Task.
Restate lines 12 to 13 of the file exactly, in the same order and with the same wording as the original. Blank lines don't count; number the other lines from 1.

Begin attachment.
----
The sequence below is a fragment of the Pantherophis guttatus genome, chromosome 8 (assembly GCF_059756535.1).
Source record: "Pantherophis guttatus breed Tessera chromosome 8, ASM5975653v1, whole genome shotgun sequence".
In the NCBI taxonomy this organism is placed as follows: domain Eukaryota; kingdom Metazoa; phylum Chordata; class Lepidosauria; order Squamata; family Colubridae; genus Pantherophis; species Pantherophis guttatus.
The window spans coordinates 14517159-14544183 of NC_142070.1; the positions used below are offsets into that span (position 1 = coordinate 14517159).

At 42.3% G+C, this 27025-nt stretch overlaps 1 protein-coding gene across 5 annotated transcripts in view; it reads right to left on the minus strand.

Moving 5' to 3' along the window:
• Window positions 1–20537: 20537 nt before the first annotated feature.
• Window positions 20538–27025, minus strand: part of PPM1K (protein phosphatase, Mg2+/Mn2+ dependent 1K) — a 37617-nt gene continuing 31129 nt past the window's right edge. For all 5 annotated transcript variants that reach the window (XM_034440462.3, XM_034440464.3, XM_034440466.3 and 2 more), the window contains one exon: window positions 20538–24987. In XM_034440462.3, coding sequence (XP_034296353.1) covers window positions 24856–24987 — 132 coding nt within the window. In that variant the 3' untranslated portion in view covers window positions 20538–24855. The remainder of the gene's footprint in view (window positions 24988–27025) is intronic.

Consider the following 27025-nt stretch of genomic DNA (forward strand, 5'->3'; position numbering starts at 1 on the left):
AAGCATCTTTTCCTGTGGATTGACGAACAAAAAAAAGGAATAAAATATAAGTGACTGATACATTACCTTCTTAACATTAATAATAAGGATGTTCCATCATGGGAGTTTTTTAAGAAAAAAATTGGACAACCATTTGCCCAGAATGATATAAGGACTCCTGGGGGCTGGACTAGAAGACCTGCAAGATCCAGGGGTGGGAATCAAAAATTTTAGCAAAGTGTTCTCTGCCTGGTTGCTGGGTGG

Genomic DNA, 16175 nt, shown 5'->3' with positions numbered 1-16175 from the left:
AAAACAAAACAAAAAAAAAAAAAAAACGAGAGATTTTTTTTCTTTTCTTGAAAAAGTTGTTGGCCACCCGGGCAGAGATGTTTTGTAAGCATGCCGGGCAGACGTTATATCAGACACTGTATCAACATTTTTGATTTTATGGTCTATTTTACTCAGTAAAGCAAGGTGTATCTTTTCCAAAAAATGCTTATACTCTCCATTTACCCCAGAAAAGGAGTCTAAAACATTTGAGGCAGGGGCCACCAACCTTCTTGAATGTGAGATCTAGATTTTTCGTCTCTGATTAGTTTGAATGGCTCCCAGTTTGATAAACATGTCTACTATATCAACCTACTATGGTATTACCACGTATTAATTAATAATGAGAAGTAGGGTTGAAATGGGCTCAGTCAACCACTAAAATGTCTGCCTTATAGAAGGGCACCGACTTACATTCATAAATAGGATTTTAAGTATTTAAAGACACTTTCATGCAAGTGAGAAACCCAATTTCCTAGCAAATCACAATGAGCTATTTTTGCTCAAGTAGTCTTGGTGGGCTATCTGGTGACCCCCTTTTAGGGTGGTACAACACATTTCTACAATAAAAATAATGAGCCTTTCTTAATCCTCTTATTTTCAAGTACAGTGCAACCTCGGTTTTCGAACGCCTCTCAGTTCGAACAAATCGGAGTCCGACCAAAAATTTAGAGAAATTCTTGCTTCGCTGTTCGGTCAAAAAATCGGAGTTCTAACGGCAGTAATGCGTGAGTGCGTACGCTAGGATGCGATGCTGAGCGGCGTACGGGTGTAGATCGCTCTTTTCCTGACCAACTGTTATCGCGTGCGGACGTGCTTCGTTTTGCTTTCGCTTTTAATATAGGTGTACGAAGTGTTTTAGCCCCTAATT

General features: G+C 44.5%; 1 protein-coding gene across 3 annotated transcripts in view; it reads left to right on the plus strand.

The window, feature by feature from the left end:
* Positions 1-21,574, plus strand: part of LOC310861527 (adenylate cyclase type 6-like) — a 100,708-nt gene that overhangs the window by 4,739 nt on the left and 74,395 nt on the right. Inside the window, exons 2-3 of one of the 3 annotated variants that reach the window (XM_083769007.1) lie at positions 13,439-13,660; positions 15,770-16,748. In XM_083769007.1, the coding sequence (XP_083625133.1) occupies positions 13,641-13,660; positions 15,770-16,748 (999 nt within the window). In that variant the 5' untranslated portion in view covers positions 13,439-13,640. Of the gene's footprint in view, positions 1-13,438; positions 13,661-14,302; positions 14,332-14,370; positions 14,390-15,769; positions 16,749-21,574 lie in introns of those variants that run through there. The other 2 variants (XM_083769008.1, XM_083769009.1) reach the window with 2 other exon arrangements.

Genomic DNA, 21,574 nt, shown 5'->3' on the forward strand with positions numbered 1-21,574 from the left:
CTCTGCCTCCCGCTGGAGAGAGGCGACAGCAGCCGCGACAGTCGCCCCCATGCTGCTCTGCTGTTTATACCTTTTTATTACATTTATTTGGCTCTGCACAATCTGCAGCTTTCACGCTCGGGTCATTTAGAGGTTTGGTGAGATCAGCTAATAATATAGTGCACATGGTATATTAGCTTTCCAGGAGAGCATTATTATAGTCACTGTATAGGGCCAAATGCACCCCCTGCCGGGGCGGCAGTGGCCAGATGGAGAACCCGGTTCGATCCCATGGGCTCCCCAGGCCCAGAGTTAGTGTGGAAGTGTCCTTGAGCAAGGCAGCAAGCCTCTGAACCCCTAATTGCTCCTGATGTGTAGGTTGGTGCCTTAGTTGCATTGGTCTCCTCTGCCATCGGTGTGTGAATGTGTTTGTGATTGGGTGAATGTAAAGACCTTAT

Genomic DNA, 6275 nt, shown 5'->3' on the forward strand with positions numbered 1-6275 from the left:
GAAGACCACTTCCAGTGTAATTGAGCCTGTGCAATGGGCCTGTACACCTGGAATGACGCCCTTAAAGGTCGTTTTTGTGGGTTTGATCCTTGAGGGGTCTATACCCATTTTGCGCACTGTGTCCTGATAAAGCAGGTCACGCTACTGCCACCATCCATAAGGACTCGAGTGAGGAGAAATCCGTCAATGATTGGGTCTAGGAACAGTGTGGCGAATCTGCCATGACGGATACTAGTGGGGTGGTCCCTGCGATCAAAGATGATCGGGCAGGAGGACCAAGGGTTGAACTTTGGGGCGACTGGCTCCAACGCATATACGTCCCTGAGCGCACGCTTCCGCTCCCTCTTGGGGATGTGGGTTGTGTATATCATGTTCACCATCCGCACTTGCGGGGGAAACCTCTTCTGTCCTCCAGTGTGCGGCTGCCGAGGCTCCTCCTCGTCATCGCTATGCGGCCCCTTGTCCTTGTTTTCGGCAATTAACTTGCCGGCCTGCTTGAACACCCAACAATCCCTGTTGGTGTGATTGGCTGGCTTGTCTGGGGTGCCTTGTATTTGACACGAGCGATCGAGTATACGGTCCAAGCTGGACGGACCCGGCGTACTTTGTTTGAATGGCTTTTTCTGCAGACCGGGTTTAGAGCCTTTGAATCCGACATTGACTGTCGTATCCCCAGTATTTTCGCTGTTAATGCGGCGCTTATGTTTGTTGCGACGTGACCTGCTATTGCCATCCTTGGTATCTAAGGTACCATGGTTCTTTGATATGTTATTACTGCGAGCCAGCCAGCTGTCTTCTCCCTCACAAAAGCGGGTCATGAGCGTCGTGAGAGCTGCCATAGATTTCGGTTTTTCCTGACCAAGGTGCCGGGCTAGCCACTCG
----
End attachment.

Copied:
AAAACAAAACAAAAAAAAAAAAAAAACGAGAGATTTTTTTTCTTTTCTTGAAAAAGTTGTTGGCCACCCGGGCAGAGATGTTTTGTAAGCATGCCGGGCAGACGTTATATCAGACACTGTATCAACATTTTTGATTTTATGGTCTATTTTACTCAGTAAAGCAAGGTGTATCTTTTCCAAAAAATGCTTATACTCTCCATTTACCCCAGAAAAGGAGTCTAAAACATTTGAGGCAGGGGCCACCAACCTTCTTGAATGTGAGATCTAGATTTTTCGTCTCTGATTAGTTTGAATGGCTCCCAGTTTGATAAACATGTCTACTATATCAACCTACTATGGTATTACCACGTATTAATTAATAATGAGAAGTAGGGTTGAAATGGGCTCAGTCAACCACTAAAATGTCTGCCTTATAGAAGGGCACCGACTTACATTCATAAATAGGATTTTAAGTATTTAAAGACACTTTCATGCAAGTGAGAAACCCAATTTCCTAGCAAATCACAATGAGCTATTTTTGCTCAAGTAGTCTTGGTGGGCTATCTGGTGACCCCCTTTTAGGGTGGTACAACACATTTCTACAATAAAAATAATGAGCCTTTCTTAATCCTCTTATTTTCAAGTACAGTGCAACCTCGGTTTTCGAACGCCTCTCAGTTCGAACAAATCGGAGTCCGACCAAAAATTTAGAGAAATTCTTGCTTCGCTGTTCGGTCAAAAAATCGGAGTTCTAACGGCAGTAATGCGTGAGTGCGTACGCTAGGATGCGATGCTGAGCGGCGTACGGGTGTAGATCGCTCTTTTCCTGACCAACTGTTATCGCGTGCGGACGTGCTTCGTTTTGCTTTCGCTTTTAATATAGGTGTACGAAGTGTTTTAGCCCCTAATT

General features: G+C 44.5%; 1 protein-coding gene across 3 annotated transcripts in view; it reads left to right on the plus strand.